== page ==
Third Sunday of Easter

Third Sunday of Easter

Gospel: Luke 24:36b-48 

A reading from the Gospel of Luke.
Glory to you, O Lord.

Jesus himself stood among [the disciples] and said to them, “Peace be with you.” They were startled and terrified, and thought that they were seeing a ghost. He said to them, “Why are you frightened, and why do doubts arise in your hearts? Look at my hands and my feet; see that it is I myself. Touch me and see; for a ghost does not have flesh and bones as you see that I have.” And when he had said this, he showed them his hands and his feet. While in their joy they were disbelieving and still wondering, he said to them, “Have you anything here to eat?” They gave him a piece of broiled fish, and he took it and ate in their presence. Then he said to them, “These are my words that I spoke to you while I was still with you—that everything written about me in the law of Moses, the prophets, and the psalms must be fulfilled.” Then he opened their minds to understand the scriptures, and he said to them, “Thus it is written, that the Messiah is to suffer and to rise from the dead on the third day, and that repentance and forgiveness of sins is to be proclaimed in his name to all nations, beginning from Jerusalem. You are witnesses of these things.”

The Gospel of the Lord.
Praise to you, O Christ.

Now let the words of my mouth and the meditations of our hearts be acceptable to you O Lord, our strength and Redeemer


Tonight/Today we hear another one of Jesus’ Come & See resurrection stories, this time in Luke. The risen Jesus appears to his disciples, first Mary at the tomb; then two of them on the journey to a village called Emmaus; and then to the 11 back in Jerusalem. When Jesus appears it’s a frightening scene, so much so that they can only conclude that he’s a ghost. Naturally they are overcome by fear. However, this is no haunted sightseeing excursion. 

Jesus is among them, and to calm their fears he offers them his hands and feet as evidence. Why not just remind them of a story or an inside joke they had shared? Because his hands and feet bear the scars of crucifixion. For his followers, Jesus’ scars are a certificate of authenticity.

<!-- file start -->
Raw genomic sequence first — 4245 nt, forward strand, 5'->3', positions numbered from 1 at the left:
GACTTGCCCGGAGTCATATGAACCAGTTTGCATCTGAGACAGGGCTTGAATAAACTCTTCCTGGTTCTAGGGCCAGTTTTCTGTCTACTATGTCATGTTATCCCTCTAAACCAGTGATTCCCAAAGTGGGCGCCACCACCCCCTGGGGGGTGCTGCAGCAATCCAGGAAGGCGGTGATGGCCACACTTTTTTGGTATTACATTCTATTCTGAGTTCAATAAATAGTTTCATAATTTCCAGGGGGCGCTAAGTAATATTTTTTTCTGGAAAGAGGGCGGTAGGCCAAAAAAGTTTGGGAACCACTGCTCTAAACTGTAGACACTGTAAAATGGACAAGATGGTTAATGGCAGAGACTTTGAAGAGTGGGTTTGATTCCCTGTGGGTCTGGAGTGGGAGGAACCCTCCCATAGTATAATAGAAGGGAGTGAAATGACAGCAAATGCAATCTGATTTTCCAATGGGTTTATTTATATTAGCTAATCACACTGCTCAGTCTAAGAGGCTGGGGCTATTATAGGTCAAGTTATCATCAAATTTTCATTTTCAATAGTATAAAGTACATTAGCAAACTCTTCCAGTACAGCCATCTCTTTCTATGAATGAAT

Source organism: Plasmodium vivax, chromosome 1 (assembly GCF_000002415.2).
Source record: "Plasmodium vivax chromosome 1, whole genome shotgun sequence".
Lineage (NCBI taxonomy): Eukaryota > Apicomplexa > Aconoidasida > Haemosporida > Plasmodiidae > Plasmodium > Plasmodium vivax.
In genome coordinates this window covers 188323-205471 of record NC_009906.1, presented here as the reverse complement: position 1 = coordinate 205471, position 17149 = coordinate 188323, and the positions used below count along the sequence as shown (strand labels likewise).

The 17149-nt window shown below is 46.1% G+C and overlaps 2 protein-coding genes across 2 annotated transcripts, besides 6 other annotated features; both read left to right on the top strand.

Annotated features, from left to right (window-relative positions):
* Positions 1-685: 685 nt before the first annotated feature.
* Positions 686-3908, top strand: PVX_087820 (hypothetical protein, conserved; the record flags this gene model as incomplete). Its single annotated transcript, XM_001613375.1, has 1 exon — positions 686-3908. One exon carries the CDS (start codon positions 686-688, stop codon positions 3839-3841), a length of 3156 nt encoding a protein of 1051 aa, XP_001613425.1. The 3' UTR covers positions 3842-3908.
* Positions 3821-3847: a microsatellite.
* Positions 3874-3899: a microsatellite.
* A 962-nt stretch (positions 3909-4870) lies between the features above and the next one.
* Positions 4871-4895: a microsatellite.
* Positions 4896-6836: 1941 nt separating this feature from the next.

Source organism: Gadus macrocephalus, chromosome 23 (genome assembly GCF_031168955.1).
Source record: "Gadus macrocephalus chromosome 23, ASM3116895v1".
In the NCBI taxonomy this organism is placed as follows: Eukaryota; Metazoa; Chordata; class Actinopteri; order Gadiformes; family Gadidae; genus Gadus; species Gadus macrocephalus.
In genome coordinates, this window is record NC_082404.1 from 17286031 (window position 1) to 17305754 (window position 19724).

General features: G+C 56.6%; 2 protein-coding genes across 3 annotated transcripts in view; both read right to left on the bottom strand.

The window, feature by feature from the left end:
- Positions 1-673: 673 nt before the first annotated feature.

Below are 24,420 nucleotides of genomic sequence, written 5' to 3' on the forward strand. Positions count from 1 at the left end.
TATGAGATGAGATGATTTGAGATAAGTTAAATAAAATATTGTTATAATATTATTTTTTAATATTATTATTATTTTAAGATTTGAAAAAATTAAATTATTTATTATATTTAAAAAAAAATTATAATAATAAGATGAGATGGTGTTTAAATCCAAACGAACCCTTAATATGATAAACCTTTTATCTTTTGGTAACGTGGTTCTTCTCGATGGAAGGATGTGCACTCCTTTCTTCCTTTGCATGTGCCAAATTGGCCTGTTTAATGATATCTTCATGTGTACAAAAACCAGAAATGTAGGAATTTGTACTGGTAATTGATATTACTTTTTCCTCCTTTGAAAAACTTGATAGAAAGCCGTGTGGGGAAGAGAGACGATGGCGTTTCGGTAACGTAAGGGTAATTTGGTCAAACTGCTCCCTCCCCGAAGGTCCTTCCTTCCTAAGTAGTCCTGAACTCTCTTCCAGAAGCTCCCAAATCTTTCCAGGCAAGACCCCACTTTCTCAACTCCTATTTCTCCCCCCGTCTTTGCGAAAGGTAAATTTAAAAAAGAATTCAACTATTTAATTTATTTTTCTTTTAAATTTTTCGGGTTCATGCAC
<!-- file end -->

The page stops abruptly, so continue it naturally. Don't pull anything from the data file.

What does it mean for Jesus to be known by his scars? I’d bet most of us have scars, and every one of them has a story to tell. 

  • On my left wrist there is a 2” scar that tells the story of an my first suicide attempt at the age of 6 that my grandmother helped me cover up by putting my hand through a pane glass window. 
  • On my left knee I have a scar by my knee that I got when I fell on a stick playing football in front of the high school too close to the Buckeye Tree and got tackled on a branch.
  • And on my neck is the scar from my last suicide attempt in 2013. 

Sometimes people ask me about my scars and I’ll tell them the story of how it got there, but it’s really more than that. I’m telling them about my story, about moments that shaped me and left their mark on my life.


I’ll get back to scars in a bit, but first let’s look at some all of our texts for this weekend. In Acts 3:12-19, where Peter’s talk about a different kind of scar…the scars of our past actions. We see Peter’s uncanny ability to “preach on a dime” on display. Just another day at the Temple, another healing—and with a crowd sufficiently interested, he tells them about Jesus. We get that this is still a primarily Jewish crowd (as you might expect in Jerusalem and at the Temple) as Peter goes all the way back to the classic description of God at work—“the God of Abraham, the God of Isaac, the God of Jacob, the God of our ancestors.” This is a new way for an old God to work, but Peter wants to leave no doubt.

John’s words in 1John 3:1-7, talks about the forgiveness our scars are evidence of, among folks who worry about “sinning” while being “saved.” We need to understand a little bit about Greek sentence construction here—another situation where English doesn’t quite get the sense. The issue in v. 6 is “abiding” in Christ; staying with, walking with, remaining with Jesus on the way is a constant process—and one that is never exactly finished. It would be true that if we could actually abide right beside Jesus all the time, our propensity for distraction and denial would be almost completely curbed. But, then, Peter and the others DID abide with Christ—literally—and still found ways to both be distracted and deny. So, I think it’s more about getting back in the saddle after getting off course.